L.A. Weekly's Scores

For 3,655 reviews, this publication has graded:
  • 46% higher than the average critic
  • 3% same as the average critic
  • 51% lower than the average critic
On average, this publication grades 6.8 points lower than other critics. (0-100 point scale)
Average Movie review score: 55
Highest review score: 100 Apocalypto
Lowest review score: 0 Whipped
Score distribution:
3655 movie reviews
  1. Kids will probably enjoy the sight of huge, bumbling teddy bears -- Parents will exit wondering why this piece of unnecessary cross-promotion wasn't released straight to video.
  2. Director Rob Reiner’s atrocious cancer “comedy” marks a new low in Hollywood’s self-flagellating “things to be thankful for” tradition.
  3. Written in 60 Seconds would be a more appropriate title.
    • 33 Metascore
    • 30 Critic Score
    Miss Conception's dim view of women soon transcends unexamined and goes straight to offensive.
  4. Slight and goofy, this cut-rate attempt to mine "Harry Potterville" is undermined by its ostensible draw: the lead casting of Jonathan Lipnicki.
    • 55 Metascore
    • 30 Critic Score
    Has so many dead moments that singing spots by Gladys Knight, Pastor Marvin Winans and Mary J. Blige simply highlight, rather than alleviate, the inertia.
  5. Of course, this is just another teen movie -- with tons of dick jokes that don't know when to quit, and buckets of realistic-looking "excrement" splattered all over its "juvenile" cast, and even a couple of gags that actually fly.
  6. The biggest problem is that the character of Sabine is such a lame male fantasy of the enigmatic woman-child.
  7. This time, Zombie doesn’t appear to have many deep thoughts, so Michael doesn’t just stab his victims, he slices and chomps them into gooey pulp — an overkill motif that actually feels false to the character and quickly becomes a depressing bore.
  8. In fairness, the movie isn't the absolute worst of its kind and there's a certain charm to Butcher's amiable, puppy-eyed performance. But Michael McGowan's direction is as flat as an asphalt road, and his script is gasping for air long before it enters the final stretch.
  9. Inane uplift tale for teens.
    • tbd Metascore
    • 30 Critic Score
    Moving McAllister is a perfect storm of low-budget indie conventionality: a witless road comedy suffused with tons of phony Americana and forced romance featuring sheltered young white people whose minuscule worries about jobs and relationships are as inconsequential as the film’s negligible worldview.
  10. Kidman, who speaks Russian for much of the movie, turns in a technically impeccable performance, but the movie gets far more out of her than she out of it.
  11. A dud.
  12. Won't be of much value to anyone besides die-hard Cubs fans or the Santo family itself.
  13. Going Down is woefully lacking in the comedy (or the sex for that matter), and even some of the teens look a little long in the tooth.
  14. As reasoning, this is manipulative -- as filmmaking, it’s dull.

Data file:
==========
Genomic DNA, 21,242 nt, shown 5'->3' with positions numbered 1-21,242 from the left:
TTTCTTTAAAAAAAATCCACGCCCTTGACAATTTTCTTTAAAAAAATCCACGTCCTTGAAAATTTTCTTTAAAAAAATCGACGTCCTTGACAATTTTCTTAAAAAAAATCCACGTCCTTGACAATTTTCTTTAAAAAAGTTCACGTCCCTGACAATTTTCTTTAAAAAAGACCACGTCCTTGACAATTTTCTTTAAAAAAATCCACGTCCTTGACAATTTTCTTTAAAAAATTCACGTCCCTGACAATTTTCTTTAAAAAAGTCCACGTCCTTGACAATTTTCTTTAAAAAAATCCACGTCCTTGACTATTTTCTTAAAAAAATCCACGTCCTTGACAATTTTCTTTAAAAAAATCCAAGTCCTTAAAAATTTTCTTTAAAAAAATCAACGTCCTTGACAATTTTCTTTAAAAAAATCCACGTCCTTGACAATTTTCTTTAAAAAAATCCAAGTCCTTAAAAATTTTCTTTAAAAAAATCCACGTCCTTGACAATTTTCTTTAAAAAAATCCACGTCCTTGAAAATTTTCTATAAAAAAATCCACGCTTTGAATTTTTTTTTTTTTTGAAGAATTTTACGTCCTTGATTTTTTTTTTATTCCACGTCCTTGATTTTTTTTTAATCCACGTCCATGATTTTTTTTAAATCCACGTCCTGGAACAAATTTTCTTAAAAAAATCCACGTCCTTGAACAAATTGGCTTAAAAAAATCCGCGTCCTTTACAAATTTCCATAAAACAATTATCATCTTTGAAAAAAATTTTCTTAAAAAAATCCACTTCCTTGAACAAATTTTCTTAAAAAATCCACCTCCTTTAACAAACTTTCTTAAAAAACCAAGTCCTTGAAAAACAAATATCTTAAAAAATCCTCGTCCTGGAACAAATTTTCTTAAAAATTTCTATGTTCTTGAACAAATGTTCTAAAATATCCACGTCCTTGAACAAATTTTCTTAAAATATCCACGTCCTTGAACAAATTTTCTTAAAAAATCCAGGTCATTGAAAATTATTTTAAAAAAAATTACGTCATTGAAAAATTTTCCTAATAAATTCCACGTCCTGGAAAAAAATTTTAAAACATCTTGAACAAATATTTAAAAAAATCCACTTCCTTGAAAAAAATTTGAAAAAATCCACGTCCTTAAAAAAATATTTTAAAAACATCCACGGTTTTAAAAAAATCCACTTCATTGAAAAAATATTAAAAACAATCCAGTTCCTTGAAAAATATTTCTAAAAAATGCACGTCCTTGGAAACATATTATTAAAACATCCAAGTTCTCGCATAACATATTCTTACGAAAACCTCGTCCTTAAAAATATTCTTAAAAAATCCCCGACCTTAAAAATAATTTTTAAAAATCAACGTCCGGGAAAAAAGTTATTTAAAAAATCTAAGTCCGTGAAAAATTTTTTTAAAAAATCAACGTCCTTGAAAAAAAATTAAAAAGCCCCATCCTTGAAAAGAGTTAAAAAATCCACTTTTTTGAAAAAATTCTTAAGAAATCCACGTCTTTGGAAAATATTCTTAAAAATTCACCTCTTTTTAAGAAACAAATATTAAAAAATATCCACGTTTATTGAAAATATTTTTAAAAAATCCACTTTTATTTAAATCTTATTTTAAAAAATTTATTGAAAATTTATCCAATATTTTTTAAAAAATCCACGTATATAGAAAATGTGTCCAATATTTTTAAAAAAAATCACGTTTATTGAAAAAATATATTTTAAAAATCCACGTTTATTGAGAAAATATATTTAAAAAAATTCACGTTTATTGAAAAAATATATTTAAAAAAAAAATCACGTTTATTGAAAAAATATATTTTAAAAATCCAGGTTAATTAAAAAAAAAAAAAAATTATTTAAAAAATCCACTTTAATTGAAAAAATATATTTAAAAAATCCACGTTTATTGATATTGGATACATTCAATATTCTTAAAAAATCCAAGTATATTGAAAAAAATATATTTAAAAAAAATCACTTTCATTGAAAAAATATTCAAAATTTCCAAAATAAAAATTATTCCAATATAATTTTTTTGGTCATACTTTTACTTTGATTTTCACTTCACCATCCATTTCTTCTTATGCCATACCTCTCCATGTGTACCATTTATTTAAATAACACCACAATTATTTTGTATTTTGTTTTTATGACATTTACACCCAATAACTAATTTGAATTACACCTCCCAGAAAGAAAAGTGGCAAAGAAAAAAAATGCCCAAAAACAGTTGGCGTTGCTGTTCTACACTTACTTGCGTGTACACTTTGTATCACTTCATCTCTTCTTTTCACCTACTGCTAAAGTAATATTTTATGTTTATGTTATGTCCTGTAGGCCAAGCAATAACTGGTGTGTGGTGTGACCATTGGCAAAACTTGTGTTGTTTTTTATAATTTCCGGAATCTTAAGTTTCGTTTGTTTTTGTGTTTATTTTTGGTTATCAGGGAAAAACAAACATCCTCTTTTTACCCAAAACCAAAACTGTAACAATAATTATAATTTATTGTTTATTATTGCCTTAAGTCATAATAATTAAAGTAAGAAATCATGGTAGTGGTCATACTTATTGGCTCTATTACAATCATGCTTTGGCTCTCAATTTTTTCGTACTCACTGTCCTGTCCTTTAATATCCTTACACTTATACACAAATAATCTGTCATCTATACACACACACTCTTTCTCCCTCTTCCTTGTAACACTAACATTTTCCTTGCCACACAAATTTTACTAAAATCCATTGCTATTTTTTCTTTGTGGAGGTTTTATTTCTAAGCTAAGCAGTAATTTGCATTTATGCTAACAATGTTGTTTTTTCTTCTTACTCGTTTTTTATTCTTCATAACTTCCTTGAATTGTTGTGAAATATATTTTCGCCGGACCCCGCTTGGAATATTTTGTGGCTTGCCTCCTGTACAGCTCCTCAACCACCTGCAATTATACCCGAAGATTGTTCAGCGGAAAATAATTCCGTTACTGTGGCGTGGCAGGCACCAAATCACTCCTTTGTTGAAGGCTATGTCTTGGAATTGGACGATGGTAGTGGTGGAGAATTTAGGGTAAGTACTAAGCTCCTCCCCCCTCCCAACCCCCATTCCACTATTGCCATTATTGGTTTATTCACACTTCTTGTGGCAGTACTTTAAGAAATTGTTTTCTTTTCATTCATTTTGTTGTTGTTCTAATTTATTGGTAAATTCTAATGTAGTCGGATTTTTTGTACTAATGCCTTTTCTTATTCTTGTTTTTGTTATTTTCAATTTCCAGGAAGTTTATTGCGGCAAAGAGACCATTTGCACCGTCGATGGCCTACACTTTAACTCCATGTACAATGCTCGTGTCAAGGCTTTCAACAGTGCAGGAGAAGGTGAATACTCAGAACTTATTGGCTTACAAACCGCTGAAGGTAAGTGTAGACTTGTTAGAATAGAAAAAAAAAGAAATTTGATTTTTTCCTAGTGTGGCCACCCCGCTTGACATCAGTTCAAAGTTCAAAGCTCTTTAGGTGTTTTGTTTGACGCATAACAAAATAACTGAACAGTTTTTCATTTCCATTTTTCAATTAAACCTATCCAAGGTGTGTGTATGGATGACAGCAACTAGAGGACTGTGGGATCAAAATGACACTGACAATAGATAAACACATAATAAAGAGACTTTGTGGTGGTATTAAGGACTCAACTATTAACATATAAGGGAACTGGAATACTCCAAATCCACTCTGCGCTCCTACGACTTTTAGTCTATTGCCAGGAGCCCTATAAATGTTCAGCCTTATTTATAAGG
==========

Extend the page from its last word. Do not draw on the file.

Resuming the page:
15. Pretension, in its own way, is a form of bravery. For this reason and this reason only -- the power of its own steadfast, hoity-toity convictions -- Chelsea Walls deserves a medal.
  16. The film does, in the end, raise something of an existential dilemma: If you set out to make a new version of something you know to be bad, and you make something that is in fact bad, have you somehow succeeded?
  17. Directed by Swedish filmmaker Mikael Håfström, who's clearly new at the genre, this aptly named movie is riddled with obvious parallels, crude moral talking points, a script so awful it's practically avant-garde, and a vain attempt at comic relief by RZA.
  18. If only they had the courage of their crassness.
  19. Like so many movies of its kind, Dead Man's Shoes gets hopelessly lost in vicious process, and so loses all sight of anything you might optimistically call insight.
  20. Provides an unfulfilled promise of pleasure (providing one doesn't cave in to the spectacle of bare-chested Elizabeth Hurley sucking on an ice cube) in this heavy-handed exercise in time-vaulting literary pretension.
  21. Surprisingly unsexy, uninvolving affair.
  22. A horror movie that's not horrific enough, Soul Survivors plays like a "Twilight Zone" by way of "Touched by an Angel."
    • 31 Metascore
    • 30 Critic Score
    The first two-thirds are turgid enough; in the last, Ferrara begins replaying scenes we've already seen earlier in the film.
  23. A flimsy premise to begin with, it’s been punctured beyond repair by an amateur script from Bill Kelly and director Hugh Wilson (The First Wives Club), and by Wilson’s shocking ineptitude with dialogue, framing and pace.
  24. It's supposed to be post-feminist breezy but ends up as tedious as the chatter of parrots raised on Oprah.
  25. As a film, it essentially bites.
  26. This depressingly uninspired action-comedy (based on the 1975–79 TV series) is Hollywood’s latest McMovie -- name-brand recognition as raison d’être or, if you will, creative bankruptcy on a very large scale.

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